Las Vegas Sands is prepping for another round of court battle, this time courtesy of a former Macau joint venture partner.
Two years ago, Taiwanese businessman Shi Sheng Hao aka Marshall Hao and his company Asian American Entertainment (AAE) filed a lawsuit in the U.S. District Court in Nevada accusing Sands, chairman Sheldon Adelson and two of his top lieutenants of jilting him for another partner—Hong Kong-based Galaxy Entertainment—during their joint bid for a casino concession in Macau some 13 years ago.
In its lawsuit, Asian American alleged that Sands not only terminated their joint venture, but also formed a new partnership with Galaxy, and then made “a near identical bid… using details that were exclusive to their previous partnership.”
Sands has taken legal action both in Nevada and Macau to try and stop Hao’s suit, but last month, a Macau court told Hao to proceed with his lawsuit that sought $5 billion in damages for breaking the terms of their former partnership, Reuters reported.
In addition, Asian American also wants more than 70 percent of Las Vegas Sands’ profits from 2004 to 2022, which the news outlet calculated “would exceed $8 billion” based on reported profits to 2015.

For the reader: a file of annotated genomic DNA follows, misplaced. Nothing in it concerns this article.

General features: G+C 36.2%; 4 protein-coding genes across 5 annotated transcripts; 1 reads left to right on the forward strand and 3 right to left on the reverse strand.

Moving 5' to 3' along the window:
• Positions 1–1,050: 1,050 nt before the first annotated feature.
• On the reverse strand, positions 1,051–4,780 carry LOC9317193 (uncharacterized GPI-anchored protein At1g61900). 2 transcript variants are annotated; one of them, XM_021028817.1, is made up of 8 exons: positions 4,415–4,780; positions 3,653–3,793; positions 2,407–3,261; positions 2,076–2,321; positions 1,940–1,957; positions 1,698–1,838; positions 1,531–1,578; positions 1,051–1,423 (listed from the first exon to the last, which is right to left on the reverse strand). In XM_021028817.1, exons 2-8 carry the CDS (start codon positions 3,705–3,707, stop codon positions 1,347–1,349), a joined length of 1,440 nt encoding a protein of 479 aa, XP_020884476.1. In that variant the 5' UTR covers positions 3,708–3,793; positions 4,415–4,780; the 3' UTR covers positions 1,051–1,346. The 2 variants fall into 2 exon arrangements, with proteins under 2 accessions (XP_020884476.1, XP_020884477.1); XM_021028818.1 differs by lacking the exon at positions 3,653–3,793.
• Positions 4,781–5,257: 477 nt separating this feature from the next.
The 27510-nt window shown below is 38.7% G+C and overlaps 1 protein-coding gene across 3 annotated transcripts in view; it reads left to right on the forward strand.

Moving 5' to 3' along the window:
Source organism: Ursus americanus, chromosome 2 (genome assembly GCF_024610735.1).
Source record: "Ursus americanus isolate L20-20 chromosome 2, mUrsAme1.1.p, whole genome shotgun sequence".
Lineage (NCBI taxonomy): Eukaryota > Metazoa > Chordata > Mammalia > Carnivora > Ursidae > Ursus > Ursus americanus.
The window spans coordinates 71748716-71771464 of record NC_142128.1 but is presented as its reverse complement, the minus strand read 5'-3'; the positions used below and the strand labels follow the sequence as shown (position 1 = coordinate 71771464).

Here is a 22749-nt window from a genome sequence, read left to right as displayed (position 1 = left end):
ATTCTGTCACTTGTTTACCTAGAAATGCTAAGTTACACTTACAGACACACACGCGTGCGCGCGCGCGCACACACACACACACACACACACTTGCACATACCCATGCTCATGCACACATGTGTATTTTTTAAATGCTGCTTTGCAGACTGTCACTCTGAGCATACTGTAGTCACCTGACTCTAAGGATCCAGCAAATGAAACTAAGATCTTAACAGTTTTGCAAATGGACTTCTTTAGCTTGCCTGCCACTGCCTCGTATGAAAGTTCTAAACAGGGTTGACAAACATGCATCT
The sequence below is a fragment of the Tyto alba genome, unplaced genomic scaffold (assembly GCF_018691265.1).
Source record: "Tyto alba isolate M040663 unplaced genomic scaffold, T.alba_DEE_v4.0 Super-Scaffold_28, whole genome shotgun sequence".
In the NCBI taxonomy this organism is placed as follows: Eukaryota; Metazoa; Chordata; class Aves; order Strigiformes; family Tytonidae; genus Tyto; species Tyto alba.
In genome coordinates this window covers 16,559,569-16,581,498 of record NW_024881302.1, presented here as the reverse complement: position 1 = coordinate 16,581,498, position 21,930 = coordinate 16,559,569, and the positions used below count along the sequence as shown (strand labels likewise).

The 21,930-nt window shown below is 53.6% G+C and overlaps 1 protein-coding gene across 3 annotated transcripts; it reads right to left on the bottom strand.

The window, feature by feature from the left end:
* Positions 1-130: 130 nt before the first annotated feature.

In a statement, Sands said it “has consistently maintained that this case has no merit. We have confidence that ultimately the Macao judicial process will reach the same conclusion.”
Hao’s lawyer Jorge Menezes told the news outlet that they expect a hearing to be scheduled in the coming months.
Hao’s suit is the latest addition to Las Vegas Sands’ collection of lawsuits. Last month, the Nevada Supreme Court overturned a 2013 jury verdict that ordered the casino operator to pay $70 million to Hong Kong businessman Richard Suen, who claimed to have tipped the company about Macau’s potential back in the early 2000s. Suen alleged Sands promised him $5 million an d2 percent of its Macau casino profits if he would help the company receive a gaming license, but the high court decided there wasn’t sufficient evidence to justify the $70 million in damages a jury awarded in 2013 and that a new trial was needed.
The Las Vegas-based casino company is also in the middle of a long court battle against its former Sands China CEO Steve Jacobs, who sued the casino operator for ousting him in July 2010 for still somewhat murky reasons. Jacobs headed the China operations for about nine months before he was fired, which he claimed came after Adelson “pressured him to use illegal means to gain leverage over government officials in the gambling enclave.”